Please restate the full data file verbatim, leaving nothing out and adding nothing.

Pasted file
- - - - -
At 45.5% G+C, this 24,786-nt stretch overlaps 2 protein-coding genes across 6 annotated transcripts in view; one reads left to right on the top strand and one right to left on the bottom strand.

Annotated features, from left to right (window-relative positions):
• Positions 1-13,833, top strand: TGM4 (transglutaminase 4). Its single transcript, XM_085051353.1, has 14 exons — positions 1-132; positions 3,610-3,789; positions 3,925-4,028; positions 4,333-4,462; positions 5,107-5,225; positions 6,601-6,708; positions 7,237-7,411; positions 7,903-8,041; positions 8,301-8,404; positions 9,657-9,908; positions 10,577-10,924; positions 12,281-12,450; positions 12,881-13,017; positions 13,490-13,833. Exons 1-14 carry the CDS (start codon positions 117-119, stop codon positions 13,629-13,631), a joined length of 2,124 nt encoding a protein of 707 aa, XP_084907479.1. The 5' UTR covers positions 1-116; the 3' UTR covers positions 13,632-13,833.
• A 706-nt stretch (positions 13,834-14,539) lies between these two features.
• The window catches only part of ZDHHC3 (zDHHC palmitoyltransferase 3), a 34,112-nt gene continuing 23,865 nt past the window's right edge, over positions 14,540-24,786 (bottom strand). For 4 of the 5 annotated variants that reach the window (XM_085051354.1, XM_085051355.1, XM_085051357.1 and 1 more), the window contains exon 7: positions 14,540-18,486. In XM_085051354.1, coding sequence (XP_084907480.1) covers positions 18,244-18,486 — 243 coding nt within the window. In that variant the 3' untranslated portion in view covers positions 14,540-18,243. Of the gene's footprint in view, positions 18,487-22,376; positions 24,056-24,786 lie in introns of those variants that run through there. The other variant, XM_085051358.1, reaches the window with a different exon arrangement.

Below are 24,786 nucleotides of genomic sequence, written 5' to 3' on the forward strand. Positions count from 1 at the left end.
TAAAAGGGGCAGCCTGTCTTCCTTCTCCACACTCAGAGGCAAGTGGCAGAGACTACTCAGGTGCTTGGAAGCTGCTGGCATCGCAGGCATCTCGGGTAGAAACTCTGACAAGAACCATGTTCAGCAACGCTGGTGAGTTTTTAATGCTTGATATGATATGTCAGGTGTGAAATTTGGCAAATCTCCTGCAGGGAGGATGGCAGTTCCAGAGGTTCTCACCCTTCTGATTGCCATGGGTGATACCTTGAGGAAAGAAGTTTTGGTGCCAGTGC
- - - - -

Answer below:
At 45.5% G+C, this 24,786-nt stretch overlaps 2 protein-coding genes across 6 annotated transcripts in view; one reads left to right on the top strand and one right to left on the bottom strand.

Annotated features, from left to right (window-relative positions):
• Positions 1-13,833, top strand: TGM4 (transglutaminase 4). Its single transcript, XM_085051353.1, has 14 exons — positions 1-132; positions 3,610-3,789; positions 3,925-4,028; positions 4,333-4,462; positions 5,107-5,225; positions 6,601-6,708; positions 7,237-7,411; positions 7,903-8,041; positions 8,301-8,404; positions 9,657-9,908; positions 10,577-10,924; positions 12,281-12,450; positions 12,881-13,017; positions 13,490-13,833. Exons 1-14 carry the CDS (start codon positions 117-119, stop codon positions 13,629-13,631), a joined length of 2,124 nt encoding a protein of 707 aa, XP_084907479.1. The 5' UTR covers positions 1-116; the 3' UTR covers positions 13,632-13,833.
• A 706-nt stretch (positions 13,834-14,539) lies between these two features.
• The window catches only part of ZDHHC3 (zDHHC palmitoyltransferase 3), a 34,112-nt gene continuing 23,865 nt past the window's right edge, over positions 14,540-24,786 (bottom strand). For 4 of the 5 annotated variants that reach the window (XM_085051354.1, XM_085051355.1, XM_085051357.1 and 1 more), the window contains exon 7: positions 14,540-18,486. In XM_085051354.1, coding sequence (XP_084907480.1) covers positions 18,244-18,486 — 243 coding nt within the window. In that variant the 3' untranslated portion in view covers positions 14,540-18,243. Of the gene's footprint in view, positions 18,487-22,376; positions 24,056-24,786 lie in introns of those variants that run through there. The other variant, XM_085051358.1, reaches the window with a different exon arrangement.

Below are 24,786 nucleotides of genomic sequence, written 5' to 3' on the forward strand. Positions count from 1 at the left end.
TAAAAGGGGCAGCCTGTCTTCCTTCTCCACACTCAGAGGCAAGTGGCAGAGACTACTCAGGTGCTTGGAAGCTGCTGGCATCGCAGGCATCTCGGGTAGAAACTCTGACAAGAACCATGTTCAGCAACGCTGGTGAGTTTTTAATGCTTGATATGATATGTCAGGTGTGAAATTTGGCAAATCTCCTGCAGGGAGGATGGCAGTTCCAGAGGTTCTCACCCTTCTGATTGCCATGGGTGATACCTTGAGGAAAGAAGTTTTGGTGCCAGTGC